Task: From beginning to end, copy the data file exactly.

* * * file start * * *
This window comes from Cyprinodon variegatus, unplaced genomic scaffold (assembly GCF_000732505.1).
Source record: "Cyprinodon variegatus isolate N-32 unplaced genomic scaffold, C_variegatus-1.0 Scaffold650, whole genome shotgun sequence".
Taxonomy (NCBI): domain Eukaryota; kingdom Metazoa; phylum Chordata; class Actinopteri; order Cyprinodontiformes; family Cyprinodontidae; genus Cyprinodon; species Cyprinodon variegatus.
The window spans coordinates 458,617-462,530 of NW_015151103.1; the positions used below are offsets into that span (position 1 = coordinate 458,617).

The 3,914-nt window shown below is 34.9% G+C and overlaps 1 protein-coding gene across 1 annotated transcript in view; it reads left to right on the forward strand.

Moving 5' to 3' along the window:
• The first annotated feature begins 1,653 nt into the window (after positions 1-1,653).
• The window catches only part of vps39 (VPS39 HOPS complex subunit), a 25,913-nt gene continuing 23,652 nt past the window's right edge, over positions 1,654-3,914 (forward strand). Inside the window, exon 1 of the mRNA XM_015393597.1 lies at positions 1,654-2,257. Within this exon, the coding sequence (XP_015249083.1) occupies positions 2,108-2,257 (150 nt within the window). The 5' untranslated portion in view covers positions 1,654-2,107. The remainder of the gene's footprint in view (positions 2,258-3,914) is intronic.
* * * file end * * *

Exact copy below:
This window comes from Cyprinodon variegatus, unplaced genomic scaffold (assembly GCF_000732505.1).
Source record: "Cyprinodon variegatus isolate N-32 unplaced genomic scaffold, C_variegatus-1.0 Scaffold650, whole genome shotgun sequence".
Taxonomy (NCBI): domain Eukaryota; kingdom Metazoa; phylum Chordata; class Actinopteri; order Cyprinodontiformes; family Cyprinodontidae; genus Cyprinodon; species Cyprinodon variegatus.
The window spans coordinates 458,617-462,530 of NW_015151103.1; the positions used below are offsets into that span (position 1 = coordinate 458,617).

The 3,914-nt window shown below is 34.9% G+C and overlaps 1 protein-coding gene across 1 annotated transcript in view; it reads left to right on the forward strand.

Moving 5' to 3' along the window:
• The first annotated feature begins 1,653 nt into the window (after positions 1-1,653).
• The window catches only part of vps39 (VPS39 HOPS complex subunit), a 25,913-nt gene continuing 23,652 nt past the window's right edge, over positions 1,654-3,914 (forward strand). Inside the window, exon 1 of the mRNA XM_015393597.1 lies at positions 1,654-2,257. Within this exon, the coding sequence (XP_015249083.1) occupies positions 2,108-2,257 (150 nt within the window). The 5' untranslated portion in view covers positions 1,654-2,107. The remainder of the gene's footprint in view (positions 2,258-3,914) is intronic.